Mr. Toombs, my fourth grade teacher, had decided that our class was going to raise butterflies as a science project. We watched our caterpillars eat, grow, wrap themselves up in their cocooned world and emerge triumphant; there was a sense of satisfaction at watching something ugly turn into something so beautiful. We had already released two of the three we had raised and were anxiously awaiting the arrival of the last one of our “pets”. We waited. And waited. There was a small crack in the cocoon and we could see movement coming from the inside if we watched closely but after 3 days, we were staring to get impatient. One of the boys in my class, Chaz, decided to help out our little friend and with the support of the rest of us he swiped an exato knife from the desk of our teacher and carefully, oh so carefully, enlarged the opening so as to assist the butterfly’s entrance to the world. The next morning we arrived in class to find our butterfly, the last butterfly, the butterfly we had named, and fed and loved, lying on the bottom of the jar, it’s wings folded, crumpled and wet. Dead. Our teacher, wise man that he was, examined the cocoon and corpse and knew at once what we had done.

He sat us down and asked if we knew why our butterfly had died. I remember Chaz tearfully raising his hand and sobbing that he had killed it with the knife. Yes, yes, we all said, but we were only trying to help!
I will never forget Mr. Toombs, or the smile he had as he quietly explained to us that no, we had not killed the butterfly….but we hadn’t helped it live either. You see, he said softly, the butterfly inside the cocoon has to work very hard to get out, struggle for a long time and use it’s wings and body to make the opening and work it’s way out. It can take a long time, or a shorter time, depending on the butterfly, because they’re all different...just like us. You all thought you were helping it by making the opening larger, he said, but the butterfly wasn’t ready to come out yet. Its wings weren’t strong enough, it hadn’t struggled hard enough. That was something it needed to go through in order for it to survive.
Sometimes, he said to a classroom of 8 year-olds, there are things in life that we have to work hard at, things that are going to be struggles for us to get through and we’re going to wish that someone would come along and help us get out of the mess that we have found ourselves in. But it’s the struggle that makes you strong enough to survive once you find your way out, however long it takes you. It’s the struggle that gives you the strength to fly.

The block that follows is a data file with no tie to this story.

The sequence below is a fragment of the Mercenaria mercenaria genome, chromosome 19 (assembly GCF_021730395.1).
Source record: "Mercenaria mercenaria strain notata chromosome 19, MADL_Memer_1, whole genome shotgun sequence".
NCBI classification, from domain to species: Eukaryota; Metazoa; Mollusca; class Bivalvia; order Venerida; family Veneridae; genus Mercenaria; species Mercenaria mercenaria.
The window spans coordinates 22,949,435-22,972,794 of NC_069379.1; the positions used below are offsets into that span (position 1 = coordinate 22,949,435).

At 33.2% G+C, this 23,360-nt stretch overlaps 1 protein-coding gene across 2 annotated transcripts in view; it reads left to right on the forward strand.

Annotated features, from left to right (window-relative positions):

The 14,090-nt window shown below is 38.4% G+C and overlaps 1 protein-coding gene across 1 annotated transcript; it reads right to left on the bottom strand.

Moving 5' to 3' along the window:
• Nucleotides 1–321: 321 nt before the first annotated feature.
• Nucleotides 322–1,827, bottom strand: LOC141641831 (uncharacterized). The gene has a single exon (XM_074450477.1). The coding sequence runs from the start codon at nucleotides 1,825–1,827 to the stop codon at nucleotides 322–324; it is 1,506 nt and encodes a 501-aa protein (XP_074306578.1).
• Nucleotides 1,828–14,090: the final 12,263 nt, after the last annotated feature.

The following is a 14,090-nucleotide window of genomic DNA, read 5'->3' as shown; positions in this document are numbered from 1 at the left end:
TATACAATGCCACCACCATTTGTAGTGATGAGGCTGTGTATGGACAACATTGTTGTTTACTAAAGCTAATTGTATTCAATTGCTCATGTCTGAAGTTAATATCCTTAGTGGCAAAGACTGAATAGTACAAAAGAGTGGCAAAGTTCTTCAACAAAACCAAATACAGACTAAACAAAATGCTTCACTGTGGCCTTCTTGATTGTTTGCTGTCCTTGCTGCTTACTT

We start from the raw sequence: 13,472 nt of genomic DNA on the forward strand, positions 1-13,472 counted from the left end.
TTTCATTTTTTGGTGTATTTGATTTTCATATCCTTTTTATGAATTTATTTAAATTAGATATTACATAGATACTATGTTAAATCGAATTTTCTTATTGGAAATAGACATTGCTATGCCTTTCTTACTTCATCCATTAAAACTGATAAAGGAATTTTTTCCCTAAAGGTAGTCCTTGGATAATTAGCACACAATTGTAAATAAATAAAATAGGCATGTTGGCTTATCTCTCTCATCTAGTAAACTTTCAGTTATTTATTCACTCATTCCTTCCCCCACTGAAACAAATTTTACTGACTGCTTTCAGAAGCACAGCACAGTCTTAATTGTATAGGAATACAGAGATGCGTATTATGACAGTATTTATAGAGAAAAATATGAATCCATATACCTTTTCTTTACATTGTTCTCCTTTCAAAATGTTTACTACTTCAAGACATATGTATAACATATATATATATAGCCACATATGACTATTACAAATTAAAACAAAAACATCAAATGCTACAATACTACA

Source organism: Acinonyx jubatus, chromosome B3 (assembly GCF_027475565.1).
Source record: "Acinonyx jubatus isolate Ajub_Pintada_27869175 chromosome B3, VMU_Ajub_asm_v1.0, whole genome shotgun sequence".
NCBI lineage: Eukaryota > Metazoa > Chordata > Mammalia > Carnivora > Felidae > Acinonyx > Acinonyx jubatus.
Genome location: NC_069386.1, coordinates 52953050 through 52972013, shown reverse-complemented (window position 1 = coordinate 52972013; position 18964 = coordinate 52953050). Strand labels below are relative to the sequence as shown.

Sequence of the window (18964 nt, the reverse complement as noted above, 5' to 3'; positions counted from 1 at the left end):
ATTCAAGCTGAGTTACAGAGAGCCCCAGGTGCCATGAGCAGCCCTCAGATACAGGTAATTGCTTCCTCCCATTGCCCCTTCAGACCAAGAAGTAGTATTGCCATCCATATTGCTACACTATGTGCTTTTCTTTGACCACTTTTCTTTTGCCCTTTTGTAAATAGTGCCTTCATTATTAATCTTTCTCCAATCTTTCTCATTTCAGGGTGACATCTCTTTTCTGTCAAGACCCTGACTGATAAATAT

I’m not sure if Mr. Toombs had any idea the impact his impromptu lesson would have on me, or if that day affected anyone else in that class in the same manner. But it stuck with me, from that day on. And it has hit me, time and time again, how very wise the words he spoke were.

I am coming to the end of a huge chapter this August. For the first time in my life I feel older. Not in the worn-out weary way, in fact, I am hard-pressed to recall a time in my life I’ve ever felt quite so ready to take on whatever the universe decides to throw my way. The past 2 years have been a struggle for me, in so many ways, for so many reasons. They have not been without joy; they have not been without pain. I said goodbye to my life in Canada and moved across an ocean. I worked and lived in a foreign country, not just a traveler passing through, but as a living, breathing, contributing member of a society that I can categorically say, is effing insane. I chose to work with large groups of children and teenagers, engage them, interact with and affect. It’s been a two way street in that regard, and is one of the many ways the past two years have forever changed me. I have lived while carrying all my worldly possessions on my back, traveling through some of the most devastatingly beautiful places, I have ever, will ever see. From the beaches of Kho Phi Phi, to the Killing Fields and back again. From the temples in Kyoto to the majesty of Bayon, the devastating poverty in Phnom Pen to the sheer excess of Tokyo, sunbathing on the beaches of Kho Samet, soaked in salt water, sunshine and watermelon. Deep fried tarantulas on the side of the road in Cambodia, the smell of stewed silkworm larvae permeating the streets of Seoul. Korean teahouses and Beer Laos. This cornucopia of unending images, feelings, smells, and memories.
And the reality of saying goodbye to the person I shared so much of that with, and acknowledging the impact of that. Trying to honor what was shared while walking away. Closing that door firmly, and turning around to open the window of new possibilities, watching and feeling relationships change and praying that in the end, he’ll still be there, in a different way, in a way that’s better for both of us.
I am forever changed.

Someone wiser then I once told me that most things in life worth having will take twice as long to happen as you think they should and be twice as hard as you think they would ever be. It’s been a struggle, but I’m finally feeling as though I’m getting there. Emerging. Delicate and strong. As deep as those blue blue waters…war-torn and in repair….and getting there.

It hurt. A lot. Seems fitting.
I’m almost there. 3 weeks tomorrow, I’ll be flying away.


Vivian said…
Beautiful, beautiful. You're an amazing writer.
beautiful i ABSOLUTELY LOVE!
Rafa e Sofi said…
Hey, great story about the butterfly! And nice tatoo... ;)

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